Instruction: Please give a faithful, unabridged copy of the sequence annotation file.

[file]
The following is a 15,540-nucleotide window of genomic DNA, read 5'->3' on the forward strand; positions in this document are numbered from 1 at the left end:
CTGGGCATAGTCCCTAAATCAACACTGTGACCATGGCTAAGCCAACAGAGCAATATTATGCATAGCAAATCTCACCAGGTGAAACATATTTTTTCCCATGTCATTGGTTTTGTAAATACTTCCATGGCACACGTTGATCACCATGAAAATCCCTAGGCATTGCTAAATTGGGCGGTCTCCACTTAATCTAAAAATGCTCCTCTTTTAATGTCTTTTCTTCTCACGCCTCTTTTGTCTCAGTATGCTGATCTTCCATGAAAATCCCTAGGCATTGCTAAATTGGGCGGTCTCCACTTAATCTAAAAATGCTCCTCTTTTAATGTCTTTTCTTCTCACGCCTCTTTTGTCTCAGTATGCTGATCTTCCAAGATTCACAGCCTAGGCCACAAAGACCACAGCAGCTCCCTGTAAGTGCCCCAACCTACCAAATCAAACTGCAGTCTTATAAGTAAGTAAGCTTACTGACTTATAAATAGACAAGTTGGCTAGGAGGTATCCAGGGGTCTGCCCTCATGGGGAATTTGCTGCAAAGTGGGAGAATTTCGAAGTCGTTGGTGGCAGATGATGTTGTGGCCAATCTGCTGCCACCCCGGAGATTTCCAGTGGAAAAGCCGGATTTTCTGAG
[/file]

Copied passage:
The following is a 15,540-nucleotide window of genomic DNA, read 5'->3' on the forward strand; positions in this document are numbered from 1 at the left end:
CTGGGCATAGTCCCTAAATCAACACTGTGACCATGGCTAAGCCAACAGAGCAATATTATGCATAGCAAATCTCACCAGGTGAAACATATTTTTTCCCATGTCATTGGTTTTGTAAATACTTCCATGGCACACGTTGATCACCATGAAAATCCCTAGGCATTGCTAAATTGGGCGGTCTCCACTTAATCTAAAAATGCTCCTCTTTTAATGTCTTTTCTTCTCACGCCTCTTTTGTCTCAGTATGCTGATCTTCCATGAAAATCCCTAGGCATTGCTAAATTGGGCGGTCTCCACTTAATCTAAAAATGCTCCTCTTTTAATGTCTTTTCTTCTCACGCCTCTTTTGTCTCAGTATGCTGATCTTCCAAGATTCACAGCCTAGGCCACAAAGACCACAGCAGCTCCCTGTAAGTGCCCCAACCTACCAAATCAAACTGCAGTCTTATAAGTAAGTAAGCTTACTGACTTATAAATAGACAAGTTGGCTAGGAGGTATCCAGGGGTCTGCCCTCATGGGGAATTTGCTGCAAAGTGGGAGAATTTCGAAGTCGTTGGTGGCAGATGATGTTGTGGCCAATCTGCTGCCACCCCGGAGATTTCCAGTGGAAAAGCCGGATTTTCTGAG